Anytime you’re creating a piece of contemporary movement, I think the number one thing is that you have to tell a story. Whether that’s in a minute and a half, like it is on SYTYCD, or whether it’s on a company for twenty minutes. My whole goal is for the audience to feel something. If you can’t give the dancers something that lets them express emotion while they’re dancing, and give them a story to back it up so they have a reason to do the movement, then I don’t believe that the audience is going to feel it. I always decide what I want to say, create a story, and then create the movement around that so that the audience really feels it, and the dancers do too.
What projects are you working on at the moment?
Right now we’re just starting the next season of SYTYCD in the States, so that’s definitely in the foreground. That’s what I’m working on right now. I’m also working privately with some different studios and youth companies to create choreography. I have an amazing agency that’s backing me and giving me amazing opportunities which I can’t name yet, but they are in the works. I’m kind of taking it all in and seeing what comes next.
Will you be choreographing for SYTYCD US Season 7?
Yes, I’ll be seen as a guest judge for one of the auditions cities (that will be airing very soon), and I will be choreographing for both the US and Canadian shows.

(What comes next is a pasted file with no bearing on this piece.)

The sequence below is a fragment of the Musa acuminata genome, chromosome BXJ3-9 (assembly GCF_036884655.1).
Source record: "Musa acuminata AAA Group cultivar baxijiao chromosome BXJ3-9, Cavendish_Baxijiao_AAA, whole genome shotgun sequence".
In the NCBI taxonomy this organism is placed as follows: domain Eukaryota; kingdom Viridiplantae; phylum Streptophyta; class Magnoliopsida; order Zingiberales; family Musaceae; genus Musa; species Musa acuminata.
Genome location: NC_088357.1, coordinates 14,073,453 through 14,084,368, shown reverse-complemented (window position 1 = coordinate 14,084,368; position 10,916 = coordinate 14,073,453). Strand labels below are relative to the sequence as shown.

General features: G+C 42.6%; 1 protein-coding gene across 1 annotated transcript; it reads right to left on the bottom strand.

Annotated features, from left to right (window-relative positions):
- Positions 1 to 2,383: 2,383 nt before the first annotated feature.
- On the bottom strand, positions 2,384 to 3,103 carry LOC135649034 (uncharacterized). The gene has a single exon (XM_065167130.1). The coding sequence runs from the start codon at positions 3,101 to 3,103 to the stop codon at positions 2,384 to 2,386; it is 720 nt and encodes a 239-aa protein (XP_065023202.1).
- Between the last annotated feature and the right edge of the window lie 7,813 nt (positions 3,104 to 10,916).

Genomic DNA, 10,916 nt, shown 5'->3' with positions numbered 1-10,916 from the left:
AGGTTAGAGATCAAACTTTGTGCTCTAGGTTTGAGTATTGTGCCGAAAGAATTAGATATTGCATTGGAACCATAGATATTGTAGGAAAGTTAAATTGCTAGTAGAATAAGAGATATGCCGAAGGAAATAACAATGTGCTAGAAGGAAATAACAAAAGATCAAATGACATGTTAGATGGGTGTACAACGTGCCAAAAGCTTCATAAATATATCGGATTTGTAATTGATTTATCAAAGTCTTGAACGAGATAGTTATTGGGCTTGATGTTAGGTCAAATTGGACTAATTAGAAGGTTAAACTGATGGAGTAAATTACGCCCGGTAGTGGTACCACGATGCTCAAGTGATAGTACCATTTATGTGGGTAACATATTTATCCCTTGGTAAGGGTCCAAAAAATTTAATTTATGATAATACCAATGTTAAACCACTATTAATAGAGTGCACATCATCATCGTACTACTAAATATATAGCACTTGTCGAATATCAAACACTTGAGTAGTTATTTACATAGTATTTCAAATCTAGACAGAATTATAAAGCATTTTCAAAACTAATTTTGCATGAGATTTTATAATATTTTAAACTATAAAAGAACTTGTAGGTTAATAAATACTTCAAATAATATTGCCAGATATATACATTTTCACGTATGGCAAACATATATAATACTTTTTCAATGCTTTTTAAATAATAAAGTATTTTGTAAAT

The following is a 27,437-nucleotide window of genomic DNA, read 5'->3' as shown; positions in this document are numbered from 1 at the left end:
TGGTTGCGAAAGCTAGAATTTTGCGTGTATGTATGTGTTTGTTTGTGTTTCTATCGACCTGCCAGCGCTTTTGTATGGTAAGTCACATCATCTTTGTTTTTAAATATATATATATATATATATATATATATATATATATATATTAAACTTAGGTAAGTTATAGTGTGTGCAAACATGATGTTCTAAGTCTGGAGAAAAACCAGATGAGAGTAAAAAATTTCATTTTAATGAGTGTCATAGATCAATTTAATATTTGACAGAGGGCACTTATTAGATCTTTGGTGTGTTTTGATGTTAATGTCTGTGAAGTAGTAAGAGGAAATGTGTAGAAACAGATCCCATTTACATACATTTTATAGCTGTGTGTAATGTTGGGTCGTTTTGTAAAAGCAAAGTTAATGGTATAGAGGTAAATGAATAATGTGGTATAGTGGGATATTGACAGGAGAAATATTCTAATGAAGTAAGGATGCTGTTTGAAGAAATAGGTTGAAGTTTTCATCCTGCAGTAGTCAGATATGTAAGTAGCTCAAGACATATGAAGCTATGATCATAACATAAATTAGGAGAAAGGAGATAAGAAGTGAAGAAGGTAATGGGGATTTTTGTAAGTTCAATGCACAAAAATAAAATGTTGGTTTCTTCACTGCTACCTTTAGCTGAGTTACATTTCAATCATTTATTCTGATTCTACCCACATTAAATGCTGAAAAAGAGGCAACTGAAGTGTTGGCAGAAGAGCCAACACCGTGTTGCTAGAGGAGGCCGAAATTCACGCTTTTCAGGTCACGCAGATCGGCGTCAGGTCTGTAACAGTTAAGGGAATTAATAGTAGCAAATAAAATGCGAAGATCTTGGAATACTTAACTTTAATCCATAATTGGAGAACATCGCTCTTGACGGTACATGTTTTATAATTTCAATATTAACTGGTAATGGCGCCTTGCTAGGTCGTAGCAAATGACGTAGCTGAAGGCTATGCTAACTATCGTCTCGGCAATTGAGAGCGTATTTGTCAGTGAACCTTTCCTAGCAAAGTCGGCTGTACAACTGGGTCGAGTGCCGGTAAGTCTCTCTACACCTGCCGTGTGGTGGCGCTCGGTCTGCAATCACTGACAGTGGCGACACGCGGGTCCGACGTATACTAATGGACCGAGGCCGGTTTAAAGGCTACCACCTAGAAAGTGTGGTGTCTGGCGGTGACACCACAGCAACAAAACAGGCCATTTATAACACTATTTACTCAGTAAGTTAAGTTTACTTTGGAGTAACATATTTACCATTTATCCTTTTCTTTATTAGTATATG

What do you think about the return of the ten all-star dancers this SYTYCD season?
I think it’s interesting. I think it’s fun and after this many seasons you’ve got to mix it up. It’s going to put a spin on things and I think change is good. It will make for an interesting show for sure. No one really knows how it will turn out. We’ll see how it goes. But I’m happy to see some of the all-stars back because I know I like to work with those dancers.
What are your dance dreams and goals?
I would absolutely love to have my own company. That would be so great. I’d be shaping my dancers, saying exactly what I want to say and putting on the shows that I want to put on. That would definitely be a dream of mine. Also I’d like to keep exploring the different possibilities of choreography and different avenues that I haven’t explored, like film and television besides SYTYCD. Dance is everywhere, they use it in episodic TV and in movies. It would be so fun to be on a movie set and be creating the whole dance sequence. Who knows? Something along that line for sure.
For more information about World Dance Movement visit www.worlddancemovement.com
Dance Informa is a proud sponsor of World Dance Movement.